Not long after the flyover of a U.S. Air Force B-2 Spirit bomber featured the first female pilot, Lt. Col. Nicola “Rogue” Polidor, joined by Major Justin “Rocky” Spencer, speeding down the parade route to the delight of the packed crowd.
In between, there were bands, equestrian units and dozens of float, including the 2020 Tournament of Roses Royal Court, carrying the 102nd Rose Queen Camille Kennedy and princesses Emilie Risha, Reese Rosental Saporito, Rukan Saif, Mia Thorsen, Michael Wilkens and South Pasadena’s own Cole Fox.
Grand Marshals of the parade Rita Moreno, Gina Torres and Laurie Hernandez epitomize hope, noted Farber, through their talent, persistence and dedication, they have achieved excellence in the belief what is wanted can be obtained. Moreno has received four of the most prestigious awards in show business; an Academy Awarda Tony Award, two Emmy Awards, and a Grammy award. Well-known for her roles on “Suits,” “Alias,” “Firefly,” and Westworld,” Torres was born in Manhattan to a close-knit Cuban family and raised in the Bronx. Hernandez earned Olympic Gold and Silver medals as a member of the 2016 U.S. Olympic Women’s Gymnastics Team.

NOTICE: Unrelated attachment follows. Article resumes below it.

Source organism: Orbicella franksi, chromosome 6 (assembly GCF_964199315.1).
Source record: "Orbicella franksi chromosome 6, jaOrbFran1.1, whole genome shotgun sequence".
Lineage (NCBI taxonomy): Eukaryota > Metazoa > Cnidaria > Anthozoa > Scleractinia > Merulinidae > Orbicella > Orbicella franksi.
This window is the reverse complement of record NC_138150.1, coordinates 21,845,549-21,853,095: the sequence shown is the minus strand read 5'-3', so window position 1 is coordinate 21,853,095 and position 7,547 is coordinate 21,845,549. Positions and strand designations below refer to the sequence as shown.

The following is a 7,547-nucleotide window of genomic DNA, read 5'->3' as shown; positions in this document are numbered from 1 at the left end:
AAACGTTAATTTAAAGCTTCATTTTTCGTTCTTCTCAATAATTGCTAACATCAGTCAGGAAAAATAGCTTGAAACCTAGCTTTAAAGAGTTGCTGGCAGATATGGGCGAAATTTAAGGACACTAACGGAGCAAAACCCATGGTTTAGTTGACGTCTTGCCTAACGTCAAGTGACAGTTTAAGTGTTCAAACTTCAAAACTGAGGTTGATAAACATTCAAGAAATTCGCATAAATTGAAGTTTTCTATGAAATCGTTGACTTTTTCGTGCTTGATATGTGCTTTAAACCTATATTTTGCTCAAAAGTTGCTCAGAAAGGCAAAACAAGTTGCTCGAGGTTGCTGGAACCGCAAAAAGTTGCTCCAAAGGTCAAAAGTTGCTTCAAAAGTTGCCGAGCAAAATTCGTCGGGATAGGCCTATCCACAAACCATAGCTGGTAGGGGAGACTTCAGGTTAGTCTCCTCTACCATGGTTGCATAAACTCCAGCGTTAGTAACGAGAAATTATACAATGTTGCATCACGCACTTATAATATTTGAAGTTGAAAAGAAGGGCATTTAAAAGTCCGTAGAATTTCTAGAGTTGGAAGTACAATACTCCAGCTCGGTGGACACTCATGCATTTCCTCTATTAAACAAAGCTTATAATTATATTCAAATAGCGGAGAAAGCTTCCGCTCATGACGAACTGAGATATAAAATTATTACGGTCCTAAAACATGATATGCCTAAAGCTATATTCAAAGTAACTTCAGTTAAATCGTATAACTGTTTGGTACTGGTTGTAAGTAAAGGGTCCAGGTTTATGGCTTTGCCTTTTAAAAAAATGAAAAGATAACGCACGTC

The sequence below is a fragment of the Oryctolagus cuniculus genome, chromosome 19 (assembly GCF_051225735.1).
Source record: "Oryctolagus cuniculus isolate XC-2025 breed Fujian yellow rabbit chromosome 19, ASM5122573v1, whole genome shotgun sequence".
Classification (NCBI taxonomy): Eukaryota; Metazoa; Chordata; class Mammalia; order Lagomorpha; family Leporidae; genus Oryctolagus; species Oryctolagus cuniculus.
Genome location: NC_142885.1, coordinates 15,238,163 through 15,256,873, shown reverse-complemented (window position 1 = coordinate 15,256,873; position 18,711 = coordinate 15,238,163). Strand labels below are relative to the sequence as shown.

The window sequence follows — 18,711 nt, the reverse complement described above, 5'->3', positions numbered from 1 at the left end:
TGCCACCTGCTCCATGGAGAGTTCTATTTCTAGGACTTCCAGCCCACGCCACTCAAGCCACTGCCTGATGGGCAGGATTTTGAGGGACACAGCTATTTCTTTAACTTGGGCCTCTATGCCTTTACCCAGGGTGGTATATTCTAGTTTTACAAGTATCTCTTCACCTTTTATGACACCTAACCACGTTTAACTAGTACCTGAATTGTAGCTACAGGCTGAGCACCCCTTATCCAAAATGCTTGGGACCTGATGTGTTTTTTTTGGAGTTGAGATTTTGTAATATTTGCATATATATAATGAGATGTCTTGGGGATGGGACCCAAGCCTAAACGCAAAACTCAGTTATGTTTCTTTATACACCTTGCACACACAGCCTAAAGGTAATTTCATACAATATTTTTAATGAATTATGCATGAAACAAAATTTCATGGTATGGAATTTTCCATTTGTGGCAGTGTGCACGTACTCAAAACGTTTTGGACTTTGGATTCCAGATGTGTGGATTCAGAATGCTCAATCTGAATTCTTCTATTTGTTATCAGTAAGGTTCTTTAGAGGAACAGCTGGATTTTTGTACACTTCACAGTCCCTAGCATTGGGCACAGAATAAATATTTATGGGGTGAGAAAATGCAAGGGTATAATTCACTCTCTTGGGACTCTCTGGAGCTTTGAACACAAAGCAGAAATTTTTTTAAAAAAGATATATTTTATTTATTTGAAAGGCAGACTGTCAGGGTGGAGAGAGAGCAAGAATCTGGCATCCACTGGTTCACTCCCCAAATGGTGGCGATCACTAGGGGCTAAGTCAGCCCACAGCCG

Precisely in step, bands from Wisconsin and Oregon, representing the two schools that competed in the 106th Rose Bowl Game were there, many watching were their team’s colors anticipating the contest between the two opponents later in the day in the “Granddaddy of Them All.”
Trader Joe’s, which traditionally goes beyond the call of duty with its creative design, didn’t disappoint once again with its “It Takes a Flight of Fancy” entry as the Fearless Flyer is ready to soar in a pickle barrel, accompanied by a lobster, blasting through twinkling stars.
Not long after, Northwestern Mutual in its “Spend Your Life Living” entry showcased a family of llamas living the good life on vacation with a long ride down a lazy river, exuding the magic that family togetherness brings.
A 1916 Seagrave fire engine, owned by the Monterey Fire Department, carried the Rose Bowl Hall of Fame Class of 2019, including Eddie Casey, Cornelius Greene, Matt Linert and Jacque Robinson.